Refusal to use the greenback for oil payments around the world could undermine the US economy, a former White House official has said
The US is facing serious economic risks as more countries around the globe move away from the dollar in energy trade, according to former White House official Paul Craig Roberts.
Roberts, who served as US Assistant Secretary of the Treasury for Economic Policy during the Reagan administration, cautioned in an article published on Monday that the end of the petrodollar would have severe adverse effects on the value of the dollar, as well as on US inflation and interest rates.
He pointed to Saudi Arabia's recent announcement that it was open to accepting payment for oil in currencies other than the dollar. According to Roberts, if that happens the demand for dollars and the currency's value will fall. By billing for oil in dollars, the Saudis guaranteed worldwide demand for the greenback, he explained. "This is a major threat to Washington's power and to the financial power of American banks," the economist added.
Roberts noted that for half a century the petrodollar has supported the value of the US dollar and ensured financing for America's large budget and trade deficits. "The petrodollar supported the continuing role of the dollar as world currency after President Nixon closed the gold window in 1971, in effect ending the Bretton Woods system following WWII that gave the US dollar the reserve currency role."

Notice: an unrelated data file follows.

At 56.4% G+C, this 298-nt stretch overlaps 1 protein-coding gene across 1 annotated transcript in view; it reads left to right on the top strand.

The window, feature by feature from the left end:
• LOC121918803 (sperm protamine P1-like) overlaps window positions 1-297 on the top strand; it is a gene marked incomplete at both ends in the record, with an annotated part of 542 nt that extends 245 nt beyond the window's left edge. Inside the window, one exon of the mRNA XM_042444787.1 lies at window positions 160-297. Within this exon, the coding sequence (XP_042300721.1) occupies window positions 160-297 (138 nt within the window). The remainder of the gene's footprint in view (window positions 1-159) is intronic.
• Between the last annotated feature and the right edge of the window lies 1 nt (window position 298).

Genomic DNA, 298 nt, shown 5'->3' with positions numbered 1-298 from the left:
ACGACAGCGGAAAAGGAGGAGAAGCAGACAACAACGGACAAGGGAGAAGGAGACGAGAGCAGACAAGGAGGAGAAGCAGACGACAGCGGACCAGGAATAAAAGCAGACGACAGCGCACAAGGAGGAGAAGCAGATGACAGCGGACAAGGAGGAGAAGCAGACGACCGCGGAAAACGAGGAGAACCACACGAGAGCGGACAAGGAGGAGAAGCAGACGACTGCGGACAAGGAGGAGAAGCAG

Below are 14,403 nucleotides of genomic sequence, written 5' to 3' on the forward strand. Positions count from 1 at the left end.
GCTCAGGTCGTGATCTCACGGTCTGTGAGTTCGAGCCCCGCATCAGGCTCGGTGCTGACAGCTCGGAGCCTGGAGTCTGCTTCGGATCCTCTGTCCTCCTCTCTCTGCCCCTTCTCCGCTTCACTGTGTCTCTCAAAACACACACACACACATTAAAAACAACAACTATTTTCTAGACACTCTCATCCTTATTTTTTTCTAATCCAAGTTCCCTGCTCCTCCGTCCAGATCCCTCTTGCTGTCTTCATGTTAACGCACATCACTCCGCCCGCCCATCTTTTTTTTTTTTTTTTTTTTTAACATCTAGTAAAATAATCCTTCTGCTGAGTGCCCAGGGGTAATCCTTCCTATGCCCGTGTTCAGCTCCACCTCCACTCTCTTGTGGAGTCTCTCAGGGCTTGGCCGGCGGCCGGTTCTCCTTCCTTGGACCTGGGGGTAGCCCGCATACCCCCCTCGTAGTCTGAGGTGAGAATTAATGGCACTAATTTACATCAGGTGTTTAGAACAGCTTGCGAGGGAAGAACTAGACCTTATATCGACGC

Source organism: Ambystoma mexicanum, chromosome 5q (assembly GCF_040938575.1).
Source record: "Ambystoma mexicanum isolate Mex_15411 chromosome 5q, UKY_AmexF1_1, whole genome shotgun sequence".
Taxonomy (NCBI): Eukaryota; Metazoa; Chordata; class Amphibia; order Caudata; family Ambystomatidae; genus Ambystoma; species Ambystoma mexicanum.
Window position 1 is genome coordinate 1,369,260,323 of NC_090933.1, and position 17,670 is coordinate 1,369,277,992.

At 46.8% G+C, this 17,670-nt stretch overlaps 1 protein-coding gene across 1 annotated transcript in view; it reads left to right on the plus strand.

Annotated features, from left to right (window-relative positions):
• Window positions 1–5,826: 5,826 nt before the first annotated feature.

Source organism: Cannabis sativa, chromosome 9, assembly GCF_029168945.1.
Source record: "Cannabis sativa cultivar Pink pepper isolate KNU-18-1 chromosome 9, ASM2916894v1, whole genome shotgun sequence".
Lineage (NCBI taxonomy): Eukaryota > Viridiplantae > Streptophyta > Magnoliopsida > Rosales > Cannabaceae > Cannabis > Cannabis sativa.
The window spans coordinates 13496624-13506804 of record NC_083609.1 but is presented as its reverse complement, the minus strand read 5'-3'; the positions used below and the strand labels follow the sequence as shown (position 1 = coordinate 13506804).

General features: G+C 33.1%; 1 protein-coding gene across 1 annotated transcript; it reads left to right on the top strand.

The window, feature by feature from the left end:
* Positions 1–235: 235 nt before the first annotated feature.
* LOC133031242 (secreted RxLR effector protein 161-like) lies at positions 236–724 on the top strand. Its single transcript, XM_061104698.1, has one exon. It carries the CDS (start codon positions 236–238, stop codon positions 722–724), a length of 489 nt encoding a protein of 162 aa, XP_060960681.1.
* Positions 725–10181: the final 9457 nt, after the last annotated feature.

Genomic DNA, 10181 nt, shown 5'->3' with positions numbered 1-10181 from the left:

However, according to Roberts, in recent years Washington has so abused the dollar's reserve currency role with sanctions and asset seizes that many countries desire to settle trade imbalances in their own currencies, "in order to escape Washington's ability to threaten and punish them for serving their own interests rather than Washington's."
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The article stated if the Saudis do drop the petrodollar, Americans will face stiff inflation and high interest rates necessary to finance US budget deficits, unless the Federal Reserve itself finances the deficits by printing money. In that case, monetary inflation would be added to inflation caused by the drop in the dollar's foreign exchange value resulting from declining foreign demand for the greenback. "Should this come to pass the implication for the US is massive austerity," Roberts warned.
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